Eugen Varzić graduated in painting from the Department of Fine Arts at the Faculty of Philosophy in Rijeka (nowday’s Academy of Applied Arts) in 1999. He has shown his work at forty solo exhibitions and at more than a hundred collective at home and abroad. He has headed several artistic projects and worked on international visual art projects. He did further studies in art in Madrid, in the workshops of Eloy Morales and Antonio López Garcia. For a number of years he has taken part in benefit auctions of paintings. Occasionally he engages in design, short films, illustration and picture book making, running art workshops and tutoring future students of art academies. At the first TEDxPula conference in Istria he had a talk called Art as Breathing. A freelance artist, he lives and works in Istria, Croatia, EU.
Meet the artist
Meet the art
I paint life. My focus has always been on figuration, on realism. Every day is a new story, a new challenge, a new struggle. I choose the people around me as my motivation. Since early days, I have been enamored with the works of the old masters and their skills and techniques. Looking back, I realize that I may have focused on realism because it was the closest solution to the idea of creating something different, something others couldn’t or wouldn’t dare to. It was a way to challenge myself. I spent a short time perfecting the techniques and processes behind creating art, rather than the art itself.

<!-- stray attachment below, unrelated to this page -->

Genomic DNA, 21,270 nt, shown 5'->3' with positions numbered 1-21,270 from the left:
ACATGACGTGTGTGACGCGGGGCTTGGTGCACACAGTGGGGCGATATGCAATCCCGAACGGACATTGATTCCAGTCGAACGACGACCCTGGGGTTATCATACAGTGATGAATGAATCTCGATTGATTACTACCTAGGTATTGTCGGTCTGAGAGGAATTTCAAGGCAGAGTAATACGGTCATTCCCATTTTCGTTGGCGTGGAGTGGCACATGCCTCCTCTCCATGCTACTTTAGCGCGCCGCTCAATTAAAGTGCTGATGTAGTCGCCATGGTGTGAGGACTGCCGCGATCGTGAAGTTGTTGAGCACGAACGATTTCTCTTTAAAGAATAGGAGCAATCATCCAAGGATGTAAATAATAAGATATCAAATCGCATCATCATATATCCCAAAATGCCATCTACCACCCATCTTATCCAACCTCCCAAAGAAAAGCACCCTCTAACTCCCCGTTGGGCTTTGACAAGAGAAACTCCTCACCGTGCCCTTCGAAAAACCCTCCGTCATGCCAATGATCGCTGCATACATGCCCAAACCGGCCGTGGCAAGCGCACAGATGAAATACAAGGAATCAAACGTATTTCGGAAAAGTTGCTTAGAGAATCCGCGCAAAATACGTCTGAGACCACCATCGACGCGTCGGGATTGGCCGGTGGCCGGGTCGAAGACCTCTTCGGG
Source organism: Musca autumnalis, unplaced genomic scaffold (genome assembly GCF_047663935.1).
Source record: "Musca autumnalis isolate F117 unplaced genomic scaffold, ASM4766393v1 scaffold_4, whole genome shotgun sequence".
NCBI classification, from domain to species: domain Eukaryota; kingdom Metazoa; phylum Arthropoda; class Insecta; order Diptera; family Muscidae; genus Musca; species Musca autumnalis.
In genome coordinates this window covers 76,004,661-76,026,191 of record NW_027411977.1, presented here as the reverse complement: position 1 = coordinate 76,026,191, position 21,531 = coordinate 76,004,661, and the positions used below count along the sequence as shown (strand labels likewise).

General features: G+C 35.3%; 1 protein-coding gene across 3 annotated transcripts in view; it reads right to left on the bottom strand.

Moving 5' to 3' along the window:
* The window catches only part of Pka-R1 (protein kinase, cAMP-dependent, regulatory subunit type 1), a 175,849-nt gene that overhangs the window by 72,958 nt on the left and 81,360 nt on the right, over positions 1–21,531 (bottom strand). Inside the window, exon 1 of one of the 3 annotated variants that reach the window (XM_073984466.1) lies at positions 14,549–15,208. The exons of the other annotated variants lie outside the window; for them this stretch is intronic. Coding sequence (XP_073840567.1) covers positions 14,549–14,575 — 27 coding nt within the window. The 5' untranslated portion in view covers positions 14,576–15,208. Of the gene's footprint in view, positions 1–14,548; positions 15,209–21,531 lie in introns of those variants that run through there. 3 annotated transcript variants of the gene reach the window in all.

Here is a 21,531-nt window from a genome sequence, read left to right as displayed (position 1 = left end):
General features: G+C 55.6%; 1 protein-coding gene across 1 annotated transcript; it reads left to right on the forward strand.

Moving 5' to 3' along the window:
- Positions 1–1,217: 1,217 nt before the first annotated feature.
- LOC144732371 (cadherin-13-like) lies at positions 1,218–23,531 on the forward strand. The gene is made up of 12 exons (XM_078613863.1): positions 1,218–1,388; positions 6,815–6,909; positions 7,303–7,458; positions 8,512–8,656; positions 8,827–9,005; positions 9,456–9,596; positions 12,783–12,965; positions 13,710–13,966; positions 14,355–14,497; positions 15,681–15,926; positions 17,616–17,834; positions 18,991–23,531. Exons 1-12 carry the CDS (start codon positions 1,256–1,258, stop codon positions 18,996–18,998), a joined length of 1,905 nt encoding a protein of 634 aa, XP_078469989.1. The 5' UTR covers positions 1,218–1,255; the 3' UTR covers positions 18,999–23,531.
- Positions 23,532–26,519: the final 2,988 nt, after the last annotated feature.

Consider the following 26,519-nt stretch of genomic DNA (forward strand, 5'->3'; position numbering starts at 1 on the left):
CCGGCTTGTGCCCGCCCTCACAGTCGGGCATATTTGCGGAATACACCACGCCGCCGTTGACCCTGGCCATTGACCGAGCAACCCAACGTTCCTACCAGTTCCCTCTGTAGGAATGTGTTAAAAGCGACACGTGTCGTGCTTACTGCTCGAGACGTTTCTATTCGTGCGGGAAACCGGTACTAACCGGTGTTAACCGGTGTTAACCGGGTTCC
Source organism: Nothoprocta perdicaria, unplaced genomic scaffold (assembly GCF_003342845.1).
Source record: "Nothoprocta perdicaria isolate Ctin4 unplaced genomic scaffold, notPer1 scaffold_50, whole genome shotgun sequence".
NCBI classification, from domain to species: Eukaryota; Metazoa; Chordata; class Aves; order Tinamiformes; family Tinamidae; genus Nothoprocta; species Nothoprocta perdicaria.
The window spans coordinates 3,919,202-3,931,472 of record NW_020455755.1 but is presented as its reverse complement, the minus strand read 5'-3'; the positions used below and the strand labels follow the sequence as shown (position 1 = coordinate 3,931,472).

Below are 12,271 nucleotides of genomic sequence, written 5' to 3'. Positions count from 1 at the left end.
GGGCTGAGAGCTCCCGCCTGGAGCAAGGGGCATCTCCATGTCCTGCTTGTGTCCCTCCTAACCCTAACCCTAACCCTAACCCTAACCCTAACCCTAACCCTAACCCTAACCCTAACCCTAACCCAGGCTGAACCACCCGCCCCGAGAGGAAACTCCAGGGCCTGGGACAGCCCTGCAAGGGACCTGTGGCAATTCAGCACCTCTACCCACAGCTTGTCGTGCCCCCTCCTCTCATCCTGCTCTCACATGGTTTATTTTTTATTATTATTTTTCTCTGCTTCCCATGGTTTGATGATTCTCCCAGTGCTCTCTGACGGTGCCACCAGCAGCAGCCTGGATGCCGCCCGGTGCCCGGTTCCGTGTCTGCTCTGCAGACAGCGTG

I moved on to the message, to the psychological, moral, and ethical values I want to represent, to the internal struggles that models may carry within themselves. My paintings show the process as it is, raw and unfiltered, imperfect. The trace of the brush is visible, my presence in the painting, setting them apart from the realm of hyperrealism. When I started working on this and thinking about it, I realized that it would be the principle of “take no prisoners” in my work. I went to work and learn with the best in the world, making significant strides and connections.
My inspirations and teachers differ from the environment in which I live and create. The feeling was fantastic and gave me the strength for even more and better things. And most importantly, it gave me a sense that everything is possible. I want to do something rarely done in art. Something that leaves the observer outside their comfort zone, standing in front of my works of art and making them question if what they are experiencing is actually possible. That’s where I try to survive and create. This idea keeps me going, although I must admit it’s not easy.
Almost every day, I ask myself numerous questions, to which there is only one answer: creation. This daily ritual gives me a reason to live. The ritual of continuous learning, changing, choosing the hardest path, constantly asking questions, keeping a clear head, and having faith. My paintings are like painted diaries that tell me when I was happy, when I was afraid, when I painted hypnotically… when I was hungry.
For me, painting is like breathing.